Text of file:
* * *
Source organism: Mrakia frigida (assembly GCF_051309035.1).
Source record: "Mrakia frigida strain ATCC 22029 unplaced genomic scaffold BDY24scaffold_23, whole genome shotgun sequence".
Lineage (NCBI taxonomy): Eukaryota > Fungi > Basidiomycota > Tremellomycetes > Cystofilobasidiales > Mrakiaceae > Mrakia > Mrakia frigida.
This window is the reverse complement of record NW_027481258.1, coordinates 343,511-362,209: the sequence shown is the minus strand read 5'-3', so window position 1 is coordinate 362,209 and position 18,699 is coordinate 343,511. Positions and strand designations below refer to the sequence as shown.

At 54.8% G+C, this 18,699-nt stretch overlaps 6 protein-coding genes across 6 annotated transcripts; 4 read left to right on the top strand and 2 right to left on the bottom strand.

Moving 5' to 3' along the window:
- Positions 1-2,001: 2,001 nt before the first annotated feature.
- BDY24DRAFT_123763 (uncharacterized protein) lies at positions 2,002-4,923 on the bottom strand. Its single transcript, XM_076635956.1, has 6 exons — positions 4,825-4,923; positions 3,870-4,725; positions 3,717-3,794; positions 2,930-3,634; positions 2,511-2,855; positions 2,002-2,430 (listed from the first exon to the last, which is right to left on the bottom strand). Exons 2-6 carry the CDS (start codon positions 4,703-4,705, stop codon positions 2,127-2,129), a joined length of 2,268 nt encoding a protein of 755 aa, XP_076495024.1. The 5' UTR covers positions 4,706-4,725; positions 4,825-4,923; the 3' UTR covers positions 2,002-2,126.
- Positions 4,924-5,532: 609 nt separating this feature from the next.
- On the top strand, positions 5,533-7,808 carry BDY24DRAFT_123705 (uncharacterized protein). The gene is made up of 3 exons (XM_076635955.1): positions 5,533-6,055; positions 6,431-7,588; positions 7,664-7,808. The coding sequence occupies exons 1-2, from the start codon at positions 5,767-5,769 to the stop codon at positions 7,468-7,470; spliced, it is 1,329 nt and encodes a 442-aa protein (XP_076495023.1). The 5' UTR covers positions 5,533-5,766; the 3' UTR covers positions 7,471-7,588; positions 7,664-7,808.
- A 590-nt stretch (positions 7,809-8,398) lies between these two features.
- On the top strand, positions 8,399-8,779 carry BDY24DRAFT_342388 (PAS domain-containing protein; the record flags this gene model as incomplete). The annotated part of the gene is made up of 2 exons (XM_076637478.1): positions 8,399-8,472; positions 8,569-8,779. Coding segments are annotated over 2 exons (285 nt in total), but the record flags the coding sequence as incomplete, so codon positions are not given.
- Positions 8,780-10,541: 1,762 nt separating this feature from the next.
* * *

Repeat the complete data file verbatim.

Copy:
Source organism: Mrakia frigida (assembly GCF_051309035.1).
Source record: "Mrakia frigida strain ATCC 22029 unplaced genomic scaffold BDY24scaffold_23, whole genome shotgun sequence".
Lineage (NCBI taxonomy): Eukaryota > Fungi > Basidiomycota > Tremellomycetes > Cystofilobasidiales > Mrakiaceae > Mrakia > Mrakia frigida.
This window is the reverse complement of record NW_027481258.1, coordinates 343,511-362,209: the sequence shown is the minus strand read 5'-3', so window position 1 is coordinate 362,209 and position 18,699 is coordinate 343,511. Positions and strand designations below refer to the sequence as shown.

At 54.8% G+C, this 18,699-nt stretch overlaps 6 protein-coding genes across 6 annotated transcripts; 4 read left to right on the top strand and 2 right to left on the bottom strand.

Moving 5' to 3' along the window:
- Positions 1-2,001: 2,001 nt before the first annotated feature.
- BDY24DRAFT_123763 (uncharacterized protein) lies at positions 2,002-4,923 on the bottom strand. Its single transcript, XM_076635956.1, has 6 exons — positions 4,825-4,923; positions 3,870-4,725; positions 3,717-3,794; positions 2,930-3,634; positions 2,511-2,855; positions 2,002-2,430 (listed from the first exon to the last, which is right to left on the bottom strand). Exons 2-6 carry the CDS (start codon positions 4,703-4,705, stop codon positions 2,127-2,129), a joined length of 2,268 nt encoding a protein of 755 aa, XP_076495024.1. The 5' UTR covers positions 4,706-4,725; positions 4,825-4,923; the 3' UTR covers positions 2,002-2,126.
- Positions 4,924-5,532: 609 nt separating this feature from the next.
- On the top strand, positions 5,533-7,808 carry BDY24DRAFT_123705 (uncharacterized protein). The gene is made up of 3 exons (XM_076635955.1): positions 5,533-6,055; positions 6,431-7,588; positions 7,664-7,808. The coding sequence occupies exons 1-2, from the start codon at positions 5,767-5,769 to the stop codon at positions 7,468-7,470; spliced, it is 1,329 nt and encodes a 442-aa protein (XP_076495023.1). The 5' UTR covers positions 5,533-5,766; the 3' UTR covers positions 7,471-7,588; positions 7,664-7,808.
- A 590-nt stretch (positions 7,809-8,398) lies between these two features.
- On the top strand, positions 8,399-8,779 carry BDY24DRAFT_342388 (PAS domain-containing protein; the record flags this gene model as incomplete). The annotated part of the gene is made up of 2 exons (XM_076637478.1): positions 8,399-8,472; positions 8,569-8,779. Coding segments are annotated over 2 exons (285 nt in total), but the record flags the coding sequence as incomplete, so codon positions are not given.
- Positions 8,780-10,541: 1,762 nt separating this feature from the next.